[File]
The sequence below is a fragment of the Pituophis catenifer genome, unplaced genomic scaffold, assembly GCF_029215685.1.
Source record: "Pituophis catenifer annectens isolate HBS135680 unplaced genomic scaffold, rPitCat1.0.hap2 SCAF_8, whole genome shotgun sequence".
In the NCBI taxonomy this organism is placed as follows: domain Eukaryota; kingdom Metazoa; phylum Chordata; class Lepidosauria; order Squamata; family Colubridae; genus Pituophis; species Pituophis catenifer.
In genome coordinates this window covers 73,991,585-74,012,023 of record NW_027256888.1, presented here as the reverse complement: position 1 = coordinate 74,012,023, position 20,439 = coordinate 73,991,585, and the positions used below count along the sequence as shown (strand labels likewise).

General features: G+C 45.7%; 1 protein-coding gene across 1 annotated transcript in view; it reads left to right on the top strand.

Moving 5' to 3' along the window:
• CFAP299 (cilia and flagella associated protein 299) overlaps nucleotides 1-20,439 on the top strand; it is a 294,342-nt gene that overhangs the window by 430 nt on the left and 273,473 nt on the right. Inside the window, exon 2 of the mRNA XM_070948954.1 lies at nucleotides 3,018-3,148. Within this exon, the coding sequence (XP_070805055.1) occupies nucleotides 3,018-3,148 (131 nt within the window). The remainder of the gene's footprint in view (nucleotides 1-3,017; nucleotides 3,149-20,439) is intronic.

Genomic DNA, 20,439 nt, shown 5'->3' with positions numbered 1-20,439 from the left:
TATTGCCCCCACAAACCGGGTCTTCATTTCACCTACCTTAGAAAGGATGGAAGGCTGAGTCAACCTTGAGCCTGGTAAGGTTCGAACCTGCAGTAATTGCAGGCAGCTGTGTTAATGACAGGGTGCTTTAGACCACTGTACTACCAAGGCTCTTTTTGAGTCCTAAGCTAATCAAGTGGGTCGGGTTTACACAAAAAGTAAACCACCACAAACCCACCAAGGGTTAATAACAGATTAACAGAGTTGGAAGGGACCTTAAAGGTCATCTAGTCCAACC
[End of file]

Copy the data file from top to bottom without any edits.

The sequence below is a fragment of the Pituophis catenifer genome, unplaced genomic scaffold, assembly GCF_029215685.1.
Source record: "Pituophis catenifer annectens isolate HBS135680 unplaced genomic scaffold, rPitCat1.0.hap2 SCAF_8, whole genome shotgun sequence".
In the NCBI taxonomy this organism is placed as follows: domain Eukaryota; kingdom Metazoa; phylum Chordata; class Lepidosauria; order Squamata; family Colubridae; genus Pituophis; species Pituophis catenifer.
In genome coordinates this window covers 73,991,585-74,012,023 of record NW_027256888.1, presented here as the reverse complement: position 1 = coordinate 74,012,023, position 20,439 = coordinate 73,991,585, and the positions used below count along the sequence as shown (strand labels likewise).

General features: G+C 45.7%; 1 protein-coding gene across 1 annotated transcript in view; it reads left to right on the top strand.

Moving 5' to 3' along the window:
• CFAP299 (cilia and flagella associated protein 299) overlaps nucleotides 1-20,439 on the top strand; it is a 294,342-nt gene that overhangs the window by 430 nt on the left and 273,473 nt on the right. Inside the window, exon 2 of the mRNA XM_070948954.1 lies at nucleotides 3,018-3,148. Within this exon, the coding sequence (XP_070805055.1) occupies nucleotides 3,018-3,148 (131 nt within the window). The remainder of the gene's footprint in view (nucleotides 1-3,017; nucleotides 3,149-20,439) is intronic.

Genomic DNA, 20,439 nt, shown 5'->3' with positions numbered 1-20,439 from the left:
TATTGCCCCCACAAACCGGGTCTTCATTTCACCTACCTTAGAAAGGATGGAAGGCTGAGTCAACCTTGAGCCTGGTAAGGTTCGAACCTGCAGTAATTGCAGGCAGCTGTGTTAATGACAGGGTGCTTTAGACCACTGTACTACCAAGGCTCTTTTTGAGTCCTAAGCTAATCAAGTGGGTCGGGTTTACACAAAAAGTAAACCACCACAAACCCACCAAGGGTTAATAACAGATTAACAGAGTTGGAAGGGACCTTAAAGGTCATCTAGTCCAACC